Sim card excise tax unfair, says ESRF expert

Finance Minister Dr William Mgimwa

 Taxing sim card use at Sh1000 per month is negative as it taxes most intensely the poorest sections of society, which is contrary to due diligence in taxation practices, a tax expert with the Economic and Social Research Foundation (ESRF) has affirmed.

Atromius Mbilinyi, a taxation professional and researcher with the foundation, made the remarks as the Treasury announced that it had suspended the tax measure, instituted by parliamentary pressure during the Budget session in April-June.

The Treasury took the step after President Jakaya Kikwete directed Treasury and the Ministry of Communications, Science and Technology to liaise with the service providers to sort out complaints about applying excise duty to sim cards.

Finance Minister Dr William Mgimwa emphasised following a meeting with service providers that it is MPs who instituted the tax so as to add to budgetary funds for various priority areas.

Now, it is mostly likely that the government will revisit its decision by reviewing the Finance Bill 2013 that was passed in Parliament a month ago.

“Taxation principles require every one to be taxed according to his or her means of income, implying that high income earners should pay more tax compared to low income earners,” Mbilinyi said..

A negative tax is one which is regressive, a taxation arrangement that takes a larger percentage of lower-income earnings and a smaller percentage of higher incomes.

The researchers have proposed the new method of charging mobile which is under taxation principles and will not hurt low earners.

In the 2013/2014 budget, the government placed a Sh.1, 000 monthly tax liability on the use of mobile phones so as to collect Sh. 178bn from 22 million holders of sim cards.

Mbilinyi said the government will not meet its plan of collecting that amount as about eight million sim card holders use less than Sh1000 to recharge their mobile phones each month, eliminating 36 per cent of registered sim card users from routine recharging of such phones.

Collecting taxes by using airtime topping up is a better method and would collect greater tax amounts, the researcher noted, challenging the government t o find a technology which will help them to monitor air time sold by mobile operators, thus ensuring that relevant taxes are properly paid.

Mobile phone operators who spoke to the Guardian on Sunday this week stated that excise would make them lose customers as rural customers will be hardest hit. Most of them only marginally buy airtime vouchers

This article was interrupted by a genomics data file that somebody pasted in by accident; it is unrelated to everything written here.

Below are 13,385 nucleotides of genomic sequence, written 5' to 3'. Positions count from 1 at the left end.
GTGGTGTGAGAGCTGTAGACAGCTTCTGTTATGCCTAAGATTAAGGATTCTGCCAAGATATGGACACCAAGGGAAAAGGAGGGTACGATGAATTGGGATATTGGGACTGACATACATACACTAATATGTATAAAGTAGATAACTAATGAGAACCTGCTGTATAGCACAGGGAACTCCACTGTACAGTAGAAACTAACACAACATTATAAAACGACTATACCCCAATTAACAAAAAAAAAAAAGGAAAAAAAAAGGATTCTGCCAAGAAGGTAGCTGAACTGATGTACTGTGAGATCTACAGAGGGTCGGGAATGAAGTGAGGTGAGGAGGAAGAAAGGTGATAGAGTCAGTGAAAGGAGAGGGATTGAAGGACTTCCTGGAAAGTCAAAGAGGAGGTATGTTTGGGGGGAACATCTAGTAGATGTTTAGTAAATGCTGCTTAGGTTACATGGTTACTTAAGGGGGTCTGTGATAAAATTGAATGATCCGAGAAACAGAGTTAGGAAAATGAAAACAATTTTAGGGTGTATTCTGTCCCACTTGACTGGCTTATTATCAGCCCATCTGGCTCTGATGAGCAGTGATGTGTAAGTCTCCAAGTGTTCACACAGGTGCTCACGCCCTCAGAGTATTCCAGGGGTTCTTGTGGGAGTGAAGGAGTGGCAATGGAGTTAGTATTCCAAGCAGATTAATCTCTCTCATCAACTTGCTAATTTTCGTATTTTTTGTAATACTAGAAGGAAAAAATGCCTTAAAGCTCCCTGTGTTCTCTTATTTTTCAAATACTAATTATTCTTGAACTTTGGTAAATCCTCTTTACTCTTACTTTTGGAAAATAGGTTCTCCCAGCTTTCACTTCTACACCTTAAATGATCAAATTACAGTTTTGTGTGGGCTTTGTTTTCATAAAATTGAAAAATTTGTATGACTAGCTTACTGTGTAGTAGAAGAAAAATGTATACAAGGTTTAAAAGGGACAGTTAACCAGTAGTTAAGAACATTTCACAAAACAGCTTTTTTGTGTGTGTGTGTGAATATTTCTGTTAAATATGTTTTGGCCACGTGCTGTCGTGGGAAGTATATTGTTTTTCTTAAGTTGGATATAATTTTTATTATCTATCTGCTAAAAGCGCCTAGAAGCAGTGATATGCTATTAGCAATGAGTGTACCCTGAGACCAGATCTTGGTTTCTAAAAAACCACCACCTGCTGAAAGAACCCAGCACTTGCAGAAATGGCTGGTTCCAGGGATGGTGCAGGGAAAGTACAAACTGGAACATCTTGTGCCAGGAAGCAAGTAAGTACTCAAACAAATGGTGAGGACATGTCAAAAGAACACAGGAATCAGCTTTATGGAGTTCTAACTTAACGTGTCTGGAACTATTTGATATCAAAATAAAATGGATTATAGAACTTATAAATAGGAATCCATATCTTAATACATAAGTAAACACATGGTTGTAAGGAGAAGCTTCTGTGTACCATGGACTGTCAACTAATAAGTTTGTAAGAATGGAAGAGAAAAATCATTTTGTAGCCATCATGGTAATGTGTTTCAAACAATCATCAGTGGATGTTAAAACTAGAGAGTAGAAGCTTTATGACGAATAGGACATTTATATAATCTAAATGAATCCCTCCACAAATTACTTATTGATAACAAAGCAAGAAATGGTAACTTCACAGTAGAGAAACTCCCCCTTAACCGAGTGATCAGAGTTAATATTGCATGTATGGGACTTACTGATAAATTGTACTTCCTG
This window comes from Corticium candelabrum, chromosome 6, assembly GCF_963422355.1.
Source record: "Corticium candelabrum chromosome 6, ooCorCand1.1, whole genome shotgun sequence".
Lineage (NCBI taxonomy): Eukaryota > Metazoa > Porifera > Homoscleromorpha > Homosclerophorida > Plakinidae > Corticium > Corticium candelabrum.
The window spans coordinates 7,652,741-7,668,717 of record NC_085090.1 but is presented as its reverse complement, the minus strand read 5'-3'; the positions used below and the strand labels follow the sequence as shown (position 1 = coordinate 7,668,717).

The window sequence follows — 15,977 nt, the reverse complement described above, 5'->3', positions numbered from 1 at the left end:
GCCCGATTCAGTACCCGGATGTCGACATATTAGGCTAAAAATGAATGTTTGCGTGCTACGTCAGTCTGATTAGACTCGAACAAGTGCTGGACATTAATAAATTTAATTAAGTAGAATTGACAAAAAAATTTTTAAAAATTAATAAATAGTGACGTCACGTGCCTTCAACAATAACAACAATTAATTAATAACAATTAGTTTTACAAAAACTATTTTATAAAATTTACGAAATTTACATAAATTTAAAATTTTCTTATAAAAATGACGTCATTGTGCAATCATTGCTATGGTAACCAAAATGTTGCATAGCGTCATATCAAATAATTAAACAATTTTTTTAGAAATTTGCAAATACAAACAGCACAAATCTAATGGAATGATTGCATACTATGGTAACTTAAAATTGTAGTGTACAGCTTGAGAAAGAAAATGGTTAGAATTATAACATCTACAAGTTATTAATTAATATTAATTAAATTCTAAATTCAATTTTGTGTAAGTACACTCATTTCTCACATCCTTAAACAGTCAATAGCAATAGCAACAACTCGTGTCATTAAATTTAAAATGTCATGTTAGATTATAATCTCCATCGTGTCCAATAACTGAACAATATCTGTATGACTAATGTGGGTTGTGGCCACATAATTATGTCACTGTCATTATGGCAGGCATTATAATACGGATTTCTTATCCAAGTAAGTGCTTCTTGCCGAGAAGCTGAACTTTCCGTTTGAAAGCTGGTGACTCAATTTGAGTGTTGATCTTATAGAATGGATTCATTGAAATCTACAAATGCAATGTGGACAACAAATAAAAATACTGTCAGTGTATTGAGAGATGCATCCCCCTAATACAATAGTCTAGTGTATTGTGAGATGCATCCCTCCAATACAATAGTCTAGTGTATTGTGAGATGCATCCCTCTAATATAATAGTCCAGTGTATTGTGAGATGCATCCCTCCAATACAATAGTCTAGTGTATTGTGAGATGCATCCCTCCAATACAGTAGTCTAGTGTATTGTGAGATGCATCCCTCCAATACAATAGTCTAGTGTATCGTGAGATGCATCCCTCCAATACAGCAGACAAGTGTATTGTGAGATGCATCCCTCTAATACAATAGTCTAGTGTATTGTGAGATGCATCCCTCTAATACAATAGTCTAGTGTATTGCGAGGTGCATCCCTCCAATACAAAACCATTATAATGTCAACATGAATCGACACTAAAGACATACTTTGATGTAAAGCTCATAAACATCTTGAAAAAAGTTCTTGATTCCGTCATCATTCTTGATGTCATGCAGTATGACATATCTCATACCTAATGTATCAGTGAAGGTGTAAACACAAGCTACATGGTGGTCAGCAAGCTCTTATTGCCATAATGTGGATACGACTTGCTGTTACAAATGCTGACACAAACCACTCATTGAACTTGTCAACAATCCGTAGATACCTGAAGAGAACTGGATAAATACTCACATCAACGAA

There are customers who stay for three months without buying airtime voucher while some are unable to make calls and instead rely on beeping, which eliminates their being able to pay a monthly fee of Sh. 1,000 as tax.

A Vodacom official said that 48 percent of the total country’s population use mobile phone, about 22 million where eight million buy airtime vouchers and make calls. The tax measure would lead to deregistering close to 14 million subscribers,, representing a huge loss to mobile phone firms.

On Tuesday this week, President Jakaya Kikwete directed telecom firms, the Treasury and the Ministry of Communication, Science and Technology to resolve the on-going wrangle.

He directed experts from the ministries and the Mobile Operators Association of Tanzania (MOAT) to look for a solution on how to settle the Sh. 178 billion gap is that excise tax is scrapped.

The President noted that, it was impossible to drop the tax without finding optional sources of revenues to cover the deficit in the budget and the finance Act that has already been enacted.

MOAT spokesperson Sylvia Balwire declined comment when contacted on Thursday, and instead she sent a message which was relayed by an unidentified lady at a customer care counter in her office who told this reporter to contact the State House.

Meanwhile, a survey by The Guardian with the five mobile phone companies indicated that none of the firms had started implementing the deductions to meet excise tax remittances per month to the Tanzania Revenue Authority (TRA), which would be Sh. 33.40 per day of airtime or accumulated airtime liability. The surveyed firms are Vodacom, Zantel, Tigo, Airtel and TTCL Mobile.